Pandemics, Posthumanism and Potentiality: Neasa Hardiman’s Sea Fever

Sara Ahmed[1] argues that institutions often attach failure to the individuals failed by them; the minoritised complainant who speaks out against discrimination is labelled as the cause and source of the problem. In order to maintain post-racial mythology (and elide the decolonising gaze), the complainant is stigmatised, silenced and excluded. Such conditions of social membershipContinue reading “Pandemics, Posthumanism and Potentiality: Neasa Hardiman’s Sea Fever”

John Cassavetes’ Shadows: A Snapshot of the Mixed-Race Experience

In 1957, the actor John Cassavetes decided to make Shadows, a film developed through a series of acting workshops: “We did everything wrong, technically…. The only thing we did right was to get a group of people together who were young, full of life, and wanted to do something of meaning.” In response to itsContinue reading “John Cassavetes’ Shadows: A Snapshot of the Mixed-Race Experience”

Forgotten Filmmakers: Kathleen Collins’s Losing Ground

One of the first feature films by an African-American woman is Kathleen Collins’s 1982 masterpiece Losing Ground. The film is unique in many respects, not least for its centralisation of the black bourgeoisie. Losing Ground is a rare example of a feminist film focused on a complex, intellectual and reserved black female protagonist. Through itsContinue reading “Forgotten Filmmakers: Kathleen Collins’s Losing Ground”

New Black Horror: Get Out

Recent shifts towards populist, xenophobic politics have broken the ‘post-race’ illusion and made it painfully clear that we still live in racialised realities. As Michael Omi notes, race is still ‘a fundamental organising principle of individual identity and collective action’ (1996: 179). In particular, the events of 2020 led to a mainstream acknowledgement that raceContinue reading “New Black Horror: Get Out”

Mixed-Race Melodrama: Métisse

Métisse [Mixed-Race] (Kassovitz, France, 1993) adheres to the ethics of beur cinema by reimagining the French nuclear family as black, mixed and white through its central characters.  As a pioneering work it is flawed but, by directly engaging with issues of race, class, gender and sexuality, the film challenges the culturally embedded assumptions of itsContinue reading “Mixed-Race Melodrama: Métisse”

Race as Performance: Dear White People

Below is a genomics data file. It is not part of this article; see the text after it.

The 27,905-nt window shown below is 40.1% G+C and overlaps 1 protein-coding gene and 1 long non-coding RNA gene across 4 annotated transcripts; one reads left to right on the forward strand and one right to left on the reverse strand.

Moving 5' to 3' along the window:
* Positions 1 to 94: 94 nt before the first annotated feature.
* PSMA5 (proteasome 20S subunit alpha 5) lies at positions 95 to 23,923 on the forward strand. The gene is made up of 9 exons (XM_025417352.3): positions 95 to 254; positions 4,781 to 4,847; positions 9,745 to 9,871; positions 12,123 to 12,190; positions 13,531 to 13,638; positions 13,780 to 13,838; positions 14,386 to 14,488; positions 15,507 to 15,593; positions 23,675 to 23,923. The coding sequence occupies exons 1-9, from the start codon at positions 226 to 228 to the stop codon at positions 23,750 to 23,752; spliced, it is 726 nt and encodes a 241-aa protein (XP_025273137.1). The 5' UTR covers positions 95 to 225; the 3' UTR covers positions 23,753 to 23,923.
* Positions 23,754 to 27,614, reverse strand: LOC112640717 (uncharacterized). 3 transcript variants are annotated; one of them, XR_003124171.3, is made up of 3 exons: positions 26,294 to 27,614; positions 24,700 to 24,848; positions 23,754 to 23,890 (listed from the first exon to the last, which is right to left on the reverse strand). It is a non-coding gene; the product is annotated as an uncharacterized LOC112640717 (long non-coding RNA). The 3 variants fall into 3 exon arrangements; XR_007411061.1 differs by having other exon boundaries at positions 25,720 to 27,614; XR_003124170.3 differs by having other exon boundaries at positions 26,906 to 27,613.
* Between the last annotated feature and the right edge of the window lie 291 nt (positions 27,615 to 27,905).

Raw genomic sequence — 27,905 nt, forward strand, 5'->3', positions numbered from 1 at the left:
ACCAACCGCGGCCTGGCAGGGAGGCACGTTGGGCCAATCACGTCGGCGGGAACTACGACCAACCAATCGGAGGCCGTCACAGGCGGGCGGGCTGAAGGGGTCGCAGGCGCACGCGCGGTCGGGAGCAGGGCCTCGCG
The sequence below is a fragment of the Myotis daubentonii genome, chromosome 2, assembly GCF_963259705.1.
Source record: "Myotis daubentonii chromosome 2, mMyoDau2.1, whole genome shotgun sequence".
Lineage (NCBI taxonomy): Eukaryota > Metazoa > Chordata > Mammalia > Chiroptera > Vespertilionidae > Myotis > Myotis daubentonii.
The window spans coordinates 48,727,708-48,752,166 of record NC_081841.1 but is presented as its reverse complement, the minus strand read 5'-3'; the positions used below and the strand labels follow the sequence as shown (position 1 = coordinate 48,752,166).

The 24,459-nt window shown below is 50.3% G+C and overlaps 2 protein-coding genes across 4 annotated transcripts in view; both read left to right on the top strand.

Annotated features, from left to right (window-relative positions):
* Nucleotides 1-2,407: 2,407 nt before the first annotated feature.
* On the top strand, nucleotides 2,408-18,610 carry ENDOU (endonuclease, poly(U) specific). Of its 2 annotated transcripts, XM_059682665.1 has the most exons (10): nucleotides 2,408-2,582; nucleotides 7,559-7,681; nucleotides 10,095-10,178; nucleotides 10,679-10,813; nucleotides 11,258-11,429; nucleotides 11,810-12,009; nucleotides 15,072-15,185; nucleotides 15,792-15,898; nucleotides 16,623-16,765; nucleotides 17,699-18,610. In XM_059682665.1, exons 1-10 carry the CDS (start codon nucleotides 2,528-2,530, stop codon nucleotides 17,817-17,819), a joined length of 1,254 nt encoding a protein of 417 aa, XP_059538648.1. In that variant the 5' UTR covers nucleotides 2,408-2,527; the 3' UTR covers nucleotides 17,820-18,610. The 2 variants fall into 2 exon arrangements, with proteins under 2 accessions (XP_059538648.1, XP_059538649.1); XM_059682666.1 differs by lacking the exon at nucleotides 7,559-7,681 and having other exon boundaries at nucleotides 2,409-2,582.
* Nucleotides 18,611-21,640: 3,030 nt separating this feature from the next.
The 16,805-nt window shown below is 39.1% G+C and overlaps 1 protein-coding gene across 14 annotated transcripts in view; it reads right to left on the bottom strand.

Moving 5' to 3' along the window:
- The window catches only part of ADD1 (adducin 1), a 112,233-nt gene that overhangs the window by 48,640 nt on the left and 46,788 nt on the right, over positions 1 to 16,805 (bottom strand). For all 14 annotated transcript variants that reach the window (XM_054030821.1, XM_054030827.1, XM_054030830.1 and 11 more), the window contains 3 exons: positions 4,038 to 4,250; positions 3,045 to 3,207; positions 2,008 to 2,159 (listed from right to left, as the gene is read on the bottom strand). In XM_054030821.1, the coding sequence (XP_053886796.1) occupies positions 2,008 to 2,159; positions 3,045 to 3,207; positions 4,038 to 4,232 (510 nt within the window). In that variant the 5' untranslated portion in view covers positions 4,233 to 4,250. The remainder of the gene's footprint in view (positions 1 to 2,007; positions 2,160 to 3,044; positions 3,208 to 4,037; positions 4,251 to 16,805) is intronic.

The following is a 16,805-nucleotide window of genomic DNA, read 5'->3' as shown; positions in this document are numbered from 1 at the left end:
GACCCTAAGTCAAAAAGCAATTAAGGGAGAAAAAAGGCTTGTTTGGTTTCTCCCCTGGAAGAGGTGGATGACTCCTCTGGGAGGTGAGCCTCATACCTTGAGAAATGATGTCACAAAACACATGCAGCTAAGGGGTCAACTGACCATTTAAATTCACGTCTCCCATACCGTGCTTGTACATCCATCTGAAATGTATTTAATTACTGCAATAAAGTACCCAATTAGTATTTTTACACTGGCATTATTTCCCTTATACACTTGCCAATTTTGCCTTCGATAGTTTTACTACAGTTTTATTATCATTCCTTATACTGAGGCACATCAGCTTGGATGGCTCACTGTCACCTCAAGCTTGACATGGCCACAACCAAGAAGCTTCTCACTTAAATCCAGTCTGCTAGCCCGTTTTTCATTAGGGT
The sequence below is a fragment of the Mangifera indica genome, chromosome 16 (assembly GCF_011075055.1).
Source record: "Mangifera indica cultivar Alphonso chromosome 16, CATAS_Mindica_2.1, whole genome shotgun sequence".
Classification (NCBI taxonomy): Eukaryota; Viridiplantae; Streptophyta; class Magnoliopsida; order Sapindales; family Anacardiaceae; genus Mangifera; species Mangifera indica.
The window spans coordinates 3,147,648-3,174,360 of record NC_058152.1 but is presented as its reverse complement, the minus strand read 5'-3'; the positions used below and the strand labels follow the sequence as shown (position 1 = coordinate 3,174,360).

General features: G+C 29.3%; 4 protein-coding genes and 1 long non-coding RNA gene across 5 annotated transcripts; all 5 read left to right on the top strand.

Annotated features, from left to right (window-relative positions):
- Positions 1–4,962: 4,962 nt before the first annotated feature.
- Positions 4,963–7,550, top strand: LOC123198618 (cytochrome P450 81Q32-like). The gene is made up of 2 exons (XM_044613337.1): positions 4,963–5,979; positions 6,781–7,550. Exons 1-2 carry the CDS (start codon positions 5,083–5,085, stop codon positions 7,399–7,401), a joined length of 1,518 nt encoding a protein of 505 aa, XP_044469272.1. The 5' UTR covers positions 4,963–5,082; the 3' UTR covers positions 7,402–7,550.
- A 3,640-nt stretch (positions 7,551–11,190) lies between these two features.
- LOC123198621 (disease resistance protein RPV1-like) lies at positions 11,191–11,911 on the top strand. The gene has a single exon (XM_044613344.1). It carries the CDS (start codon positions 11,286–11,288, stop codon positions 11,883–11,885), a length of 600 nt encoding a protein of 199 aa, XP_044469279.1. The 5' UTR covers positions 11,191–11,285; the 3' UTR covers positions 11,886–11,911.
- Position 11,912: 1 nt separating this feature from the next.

University-set Dear White People (Simien, USA, 2014) exploits a familiar trope by dealing with racial politics through the mixed female body. Sam White (Tessa Thompson) is a media student in love with white Gabe (Justin Dobies), dating black Reggie (Marque Richardson), and ashamed of her mixed identity. In order to fit in with the blackContinue reading “Race as Performance: Dear White People”

The Post-War Passing Film: Lost Boundaries

Lost Boundaries (Werker, 1949) is an exception in the post-war melodrama as it chooses not to focus on the female or the individual, but on the attempts of an entire mixed-race family to ‘pass’. Based on a true story and adapted from William L. White’s 1948 novel, its protagonist is Dr Scott Carter (Mel Ferrer).Continue reading “The Post-War Passing Film: Lost Boundaries”

Racial Passing in the Classic Hollywood Melodrama

The classic Hollywood mixed female ‘passer’ is generally male-dependent and gripped by fear that her lover/boss/maid will discover her secret and ruin her.  The endurance of this template is evidenced by the deadly desperation of mixed protagonists in Perfect Stranger, The Crying Game and Devil in a Blue Dress.  In I Passed for White (Wilcox,Continue reading “Racial Passing in the Classic Hollywood Melodrama”

Josephine Baker’s French Films

American entertainer Josephine Baker was the first multigenerational mixed actress to grace French cinema screens in the 1920s and quickly became a star.  Baker’s life and art reflected her multiplicity.[1]  She started off in vaudeville in New York where she achieved success but faced limitations as a designated black woman. Having left the States toContinue reading “Josephine Baker’s French Films”

France’s Colonial Narratives

In France, comedy has been deployed in a range of race-based films tackling subjects from slavery – Case Départ (Steketee, Eboué and N’gijol, 2011) – and institutional discrimination – Intouchables (Nakache and Toledano, 2011) – to everyday racism – Qu’est-ce qu’on a fait au Bon Dieu? (de Chauveron, 2014; 2019) – with the sub-genre gainingContinue reading “France’s Colonial Narratives”